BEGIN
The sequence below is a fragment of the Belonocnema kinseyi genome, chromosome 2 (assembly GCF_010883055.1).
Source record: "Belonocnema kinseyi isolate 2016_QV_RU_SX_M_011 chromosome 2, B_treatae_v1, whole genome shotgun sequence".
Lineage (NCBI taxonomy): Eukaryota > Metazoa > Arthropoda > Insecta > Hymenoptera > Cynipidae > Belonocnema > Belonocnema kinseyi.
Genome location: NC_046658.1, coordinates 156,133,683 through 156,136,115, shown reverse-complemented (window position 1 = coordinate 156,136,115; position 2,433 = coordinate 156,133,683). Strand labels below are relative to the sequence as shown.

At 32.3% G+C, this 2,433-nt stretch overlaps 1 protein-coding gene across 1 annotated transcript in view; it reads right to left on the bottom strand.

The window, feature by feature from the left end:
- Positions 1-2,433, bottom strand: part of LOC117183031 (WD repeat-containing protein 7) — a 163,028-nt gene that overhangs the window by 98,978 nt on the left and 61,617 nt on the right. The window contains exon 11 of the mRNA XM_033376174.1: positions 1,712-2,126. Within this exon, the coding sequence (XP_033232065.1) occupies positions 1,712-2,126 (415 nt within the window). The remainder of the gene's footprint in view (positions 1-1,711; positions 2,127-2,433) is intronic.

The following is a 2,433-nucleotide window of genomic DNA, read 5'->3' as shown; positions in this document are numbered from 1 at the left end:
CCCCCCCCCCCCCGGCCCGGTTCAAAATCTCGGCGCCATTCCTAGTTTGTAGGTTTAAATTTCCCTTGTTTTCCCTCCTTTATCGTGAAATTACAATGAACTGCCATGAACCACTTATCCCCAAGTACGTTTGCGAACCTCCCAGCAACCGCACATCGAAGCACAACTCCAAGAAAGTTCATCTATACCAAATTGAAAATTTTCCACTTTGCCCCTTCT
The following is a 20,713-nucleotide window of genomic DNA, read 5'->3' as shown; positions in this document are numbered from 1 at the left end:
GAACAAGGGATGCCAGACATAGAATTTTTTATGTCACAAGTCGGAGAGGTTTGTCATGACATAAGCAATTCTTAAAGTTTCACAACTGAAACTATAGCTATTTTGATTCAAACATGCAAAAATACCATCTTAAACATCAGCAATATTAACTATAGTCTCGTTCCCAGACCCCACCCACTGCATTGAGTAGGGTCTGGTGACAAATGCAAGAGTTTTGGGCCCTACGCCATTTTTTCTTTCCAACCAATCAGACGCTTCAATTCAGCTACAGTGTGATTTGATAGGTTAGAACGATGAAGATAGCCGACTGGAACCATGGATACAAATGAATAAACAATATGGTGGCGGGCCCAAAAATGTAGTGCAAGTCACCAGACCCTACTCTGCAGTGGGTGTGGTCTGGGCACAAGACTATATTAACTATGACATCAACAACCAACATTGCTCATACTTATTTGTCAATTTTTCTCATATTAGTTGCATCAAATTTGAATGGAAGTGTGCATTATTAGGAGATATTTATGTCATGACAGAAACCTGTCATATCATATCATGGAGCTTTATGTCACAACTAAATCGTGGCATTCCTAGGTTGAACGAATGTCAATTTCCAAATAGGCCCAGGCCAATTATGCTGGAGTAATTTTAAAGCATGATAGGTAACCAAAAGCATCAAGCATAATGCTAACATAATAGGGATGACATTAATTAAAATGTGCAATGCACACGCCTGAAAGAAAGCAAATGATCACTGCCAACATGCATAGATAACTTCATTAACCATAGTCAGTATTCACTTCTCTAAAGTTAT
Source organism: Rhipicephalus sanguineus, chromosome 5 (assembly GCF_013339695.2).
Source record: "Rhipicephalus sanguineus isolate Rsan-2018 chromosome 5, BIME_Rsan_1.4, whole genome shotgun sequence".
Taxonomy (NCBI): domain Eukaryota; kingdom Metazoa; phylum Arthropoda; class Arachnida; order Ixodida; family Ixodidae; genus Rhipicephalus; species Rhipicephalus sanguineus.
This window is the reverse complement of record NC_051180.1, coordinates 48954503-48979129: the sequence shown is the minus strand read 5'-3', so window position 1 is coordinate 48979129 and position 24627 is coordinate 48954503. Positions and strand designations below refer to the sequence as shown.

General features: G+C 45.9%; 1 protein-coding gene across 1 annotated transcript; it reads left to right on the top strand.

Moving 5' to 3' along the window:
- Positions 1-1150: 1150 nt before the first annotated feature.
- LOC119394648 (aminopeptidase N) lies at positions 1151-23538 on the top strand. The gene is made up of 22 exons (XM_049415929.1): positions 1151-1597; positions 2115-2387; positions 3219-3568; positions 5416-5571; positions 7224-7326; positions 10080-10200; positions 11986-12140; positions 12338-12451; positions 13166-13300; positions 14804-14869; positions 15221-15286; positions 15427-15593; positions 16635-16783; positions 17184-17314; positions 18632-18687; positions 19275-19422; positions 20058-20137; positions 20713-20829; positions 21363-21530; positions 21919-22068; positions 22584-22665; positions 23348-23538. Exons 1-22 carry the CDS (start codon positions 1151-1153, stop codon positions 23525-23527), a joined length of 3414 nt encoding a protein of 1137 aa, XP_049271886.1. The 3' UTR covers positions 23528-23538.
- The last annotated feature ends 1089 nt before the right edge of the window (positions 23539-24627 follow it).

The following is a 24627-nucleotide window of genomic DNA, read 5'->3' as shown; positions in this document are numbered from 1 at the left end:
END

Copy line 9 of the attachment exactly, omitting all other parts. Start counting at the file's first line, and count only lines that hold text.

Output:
CCCCCCCCCCCCCGGCCCGGTTCAAAATCTCGGCGCCATTCCTAGTTTGTAGGTTTAAATTTCCCTTGTTTTCCCTCCTTTATCGTGAAATTACAATGAACTGCCATGAACCACTTATCCCCAAGTACGTTTGCGAACCTCCCAGCAACCGCACATCGAAGCACAACTCCAAGAAAGTTCATCTATACCAAATTGAAAATTTTCCACTTTGCCCCTTCT